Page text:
I have a fairly vague recollection of this self-same question being asked during a high school history class decades ago. If Dr. Jose P. Laurel of Tanauan had willingly consented to becoming President of a puppet state set up by the Japanese in 1943, later renamed by historians as the Second Philippine Republic, was he not then a traitor to his own country?
The question was not answered to satisfaction by the teacher. Laurel was, in fact, accused of collaboration1 with the Japanese at the end of World War II, sent into prison to face trial but granted a full pardon by Manuel Roxas, first President of the Third Philippine Republic.
He would lose in controversial circumstances in 1949 to Elpidio Quirino in what was then dubbed as the “dirtiest elections2” in Philippine electoral history; but be elected back to the Senate in 1951 in a landslide victory. The latter, to Laurel, was vindication and proof that his reputation as one of the country’s finest statesmen remained intact.
The question still remains, why would a man held in the highest esteem by his own countrymen agree to become President of what was effectively a farcical government, in so doing also handing his political enemies the noose with which to hang him.
Excerpts from the 1947 Congressional Record of the United States, delivered during the 80th Congress by the Honorable Harold C. Hagen of Minnesota3 and citing a letter sent to him by a P.W. Reeves4, provide the answers.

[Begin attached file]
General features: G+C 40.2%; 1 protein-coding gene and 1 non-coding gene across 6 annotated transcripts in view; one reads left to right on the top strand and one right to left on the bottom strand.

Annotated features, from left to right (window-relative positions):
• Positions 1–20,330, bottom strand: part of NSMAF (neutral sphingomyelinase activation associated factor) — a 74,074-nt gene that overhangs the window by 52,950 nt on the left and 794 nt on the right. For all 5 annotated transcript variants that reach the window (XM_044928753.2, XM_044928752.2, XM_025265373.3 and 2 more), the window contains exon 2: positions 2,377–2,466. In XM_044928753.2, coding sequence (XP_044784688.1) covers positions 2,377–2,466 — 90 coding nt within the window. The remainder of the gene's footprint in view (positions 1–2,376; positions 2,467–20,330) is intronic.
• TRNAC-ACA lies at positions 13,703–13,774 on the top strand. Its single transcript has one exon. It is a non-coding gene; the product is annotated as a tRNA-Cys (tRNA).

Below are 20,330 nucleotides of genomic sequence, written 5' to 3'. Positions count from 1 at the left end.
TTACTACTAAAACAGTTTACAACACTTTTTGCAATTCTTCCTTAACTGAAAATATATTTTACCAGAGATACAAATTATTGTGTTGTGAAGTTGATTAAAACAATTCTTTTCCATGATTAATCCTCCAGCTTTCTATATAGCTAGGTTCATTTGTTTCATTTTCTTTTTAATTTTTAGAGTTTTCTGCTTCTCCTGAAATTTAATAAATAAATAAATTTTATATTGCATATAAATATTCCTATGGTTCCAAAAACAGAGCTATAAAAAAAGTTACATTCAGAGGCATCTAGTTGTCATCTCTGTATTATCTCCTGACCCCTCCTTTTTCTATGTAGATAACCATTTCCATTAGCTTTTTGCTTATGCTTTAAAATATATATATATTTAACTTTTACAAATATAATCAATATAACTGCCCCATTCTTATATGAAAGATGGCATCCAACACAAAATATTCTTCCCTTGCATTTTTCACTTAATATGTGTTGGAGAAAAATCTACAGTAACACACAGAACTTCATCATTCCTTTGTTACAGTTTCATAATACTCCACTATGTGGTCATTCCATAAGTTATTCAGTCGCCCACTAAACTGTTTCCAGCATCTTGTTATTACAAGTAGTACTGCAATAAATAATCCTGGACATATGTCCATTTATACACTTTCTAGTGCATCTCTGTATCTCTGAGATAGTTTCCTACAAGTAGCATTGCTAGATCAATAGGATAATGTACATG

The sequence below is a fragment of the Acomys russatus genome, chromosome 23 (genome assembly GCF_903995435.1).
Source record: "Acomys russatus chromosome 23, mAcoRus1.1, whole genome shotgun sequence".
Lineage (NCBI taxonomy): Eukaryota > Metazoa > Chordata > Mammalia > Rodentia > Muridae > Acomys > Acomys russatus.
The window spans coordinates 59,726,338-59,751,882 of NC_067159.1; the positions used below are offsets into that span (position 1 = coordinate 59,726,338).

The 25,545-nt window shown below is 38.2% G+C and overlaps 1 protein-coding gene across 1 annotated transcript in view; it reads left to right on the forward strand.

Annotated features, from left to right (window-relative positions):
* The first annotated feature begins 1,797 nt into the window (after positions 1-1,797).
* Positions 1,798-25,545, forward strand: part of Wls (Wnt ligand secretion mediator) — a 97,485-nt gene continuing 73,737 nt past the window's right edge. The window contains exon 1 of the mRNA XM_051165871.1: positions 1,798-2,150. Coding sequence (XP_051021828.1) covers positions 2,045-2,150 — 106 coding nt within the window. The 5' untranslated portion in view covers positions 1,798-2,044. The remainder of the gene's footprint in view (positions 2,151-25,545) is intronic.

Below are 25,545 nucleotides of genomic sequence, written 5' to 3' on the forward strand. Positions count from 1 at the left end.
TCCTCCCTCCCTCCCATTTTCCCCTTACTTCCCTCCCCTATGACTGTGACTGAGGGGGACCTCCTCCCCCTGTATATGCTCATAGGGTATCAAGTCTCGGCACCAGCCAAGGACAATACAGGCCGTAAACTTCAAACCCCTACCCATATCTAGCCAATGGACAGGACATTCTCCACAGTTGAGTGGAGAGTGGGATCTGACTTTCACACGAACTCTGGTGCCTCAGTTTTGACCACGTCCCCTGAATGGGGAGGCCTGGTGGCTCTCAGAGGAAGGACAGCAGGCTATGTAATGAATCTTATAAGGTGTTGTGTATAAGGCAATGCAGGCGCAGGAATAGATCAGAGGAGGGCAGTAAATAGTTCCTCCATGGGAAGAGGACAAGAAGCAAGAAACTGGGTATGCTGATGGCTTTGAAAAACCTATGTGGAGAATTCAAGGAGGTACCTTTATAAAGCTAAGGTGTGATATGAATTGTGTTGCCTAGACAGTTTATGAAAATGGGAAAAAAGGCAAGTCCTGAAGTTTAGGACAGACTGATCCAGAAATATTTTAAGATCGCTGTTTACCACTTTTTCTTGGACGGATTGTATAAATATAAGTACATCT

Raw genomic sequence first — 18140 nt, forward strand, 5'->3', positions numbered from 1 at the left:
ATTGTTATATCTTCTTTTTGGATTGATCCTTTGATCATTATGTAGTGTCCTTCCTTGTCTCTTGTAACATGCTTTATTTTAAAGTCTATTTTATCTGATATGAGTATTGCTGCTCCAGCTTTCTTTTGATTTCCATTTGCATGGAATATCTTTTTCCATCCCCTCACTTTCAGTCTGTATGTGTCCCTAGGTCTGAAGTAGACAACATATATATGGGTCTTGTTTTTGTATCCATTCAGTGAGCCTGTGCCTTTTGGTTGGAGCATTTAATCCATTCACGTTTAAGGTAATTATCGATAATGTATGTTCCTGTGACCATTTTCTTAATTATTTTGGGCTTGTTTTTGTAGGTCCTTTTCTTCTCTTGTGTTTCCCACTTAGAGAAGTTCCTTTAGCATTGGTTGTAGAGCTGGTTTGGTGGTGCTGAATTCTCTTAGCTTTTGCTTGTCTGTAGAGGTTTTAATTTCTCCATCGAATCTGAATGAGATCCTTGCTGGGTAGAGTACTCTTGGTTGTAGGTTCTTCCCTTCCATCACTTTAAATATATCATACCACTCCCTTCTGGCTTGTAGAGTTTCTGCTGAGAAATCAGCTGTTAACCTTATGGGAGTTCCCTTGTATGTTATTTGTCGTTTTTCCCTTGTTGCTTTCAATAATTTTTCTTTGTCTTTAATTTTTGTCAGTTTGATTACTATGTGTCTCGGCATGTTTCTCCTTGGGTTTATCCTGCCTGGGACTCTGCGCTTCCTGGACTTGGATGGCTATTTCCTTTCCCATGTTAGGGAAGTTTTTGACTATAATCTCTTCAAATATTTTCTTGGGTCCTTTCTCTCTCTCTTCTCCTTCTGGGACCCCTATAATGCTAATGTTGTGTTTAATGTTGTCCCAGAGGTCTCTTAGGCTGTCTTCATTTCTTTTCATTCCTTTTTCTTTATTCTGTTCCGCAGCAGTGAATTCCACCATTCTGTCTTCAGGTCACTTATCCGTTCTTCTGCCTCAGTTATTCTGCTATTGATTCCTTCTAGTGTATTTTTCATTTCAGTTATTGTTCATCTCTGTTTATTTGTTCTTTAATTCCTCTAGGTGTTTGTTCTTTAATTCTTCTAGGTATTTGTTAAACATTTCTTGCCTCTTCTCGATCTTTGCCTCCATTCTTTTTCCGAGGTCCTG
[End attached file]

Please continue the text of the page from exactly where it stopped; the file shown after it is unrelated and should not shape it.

First, Reeves gave Hagen insights about Laurel as a person. Millions of Filipinos, Reeves wrote, believed that intellectually, “Laurel has no peer among the living and the dead.” He earned more academic degrees than any Filipino ever did; not to mention the honorary degrees that were too numerous to mention.
Reeves also noted that Laurel spoke and wrote fluently in no less than five languages and that that “no man has served his country more conspicuously and faithfully than Laurel.”
Laurel was, according to Reeves, initially supposed to accompany Manuel L. Quezon, President of the Philippine Commonwealth, on a trip out of the country to set up the Commonwealth government in exile. Having hastily packed a bag, Laurel went to Corregidor to meet up with Quezon.
Just before departure, however, Quezon was supposed to have changed his mind. Reeves wrote, “...Quezon decided, on account of Laurel’s popularity with the Filipinos, that Laurel should stay in Manila, and he, therefore, instructed him (Laurel) to remain and help protect the people.”
|Dr. Jose P. Laurel (right) with his son Sotero (left) and Ambassador Joaquin Elizalde in 1949. Image credit: Presidential Museum and Library PH (2010-2016) on Flickr.
Earlier, General Douglas MacArthur, at the time Commander of the United States Armed Forces in the Far East (USAFFE) and who had been whisked away to Australia, had given the instruction that “Filipino officials could serve in the Japanese-sponsored organization5 in order to better protect the people, but he admonished them that they must not take the oath of allegiance to Japan…”
Hence, Quezon’s instruction to Laurel, Reeves wrote, was “to do whatever was necessary to protect the people short of taking the oath of allegiance to Japan.” This instruction, given in front of “several prominent Filipinos,” had the knowledge and approval of MacArthur.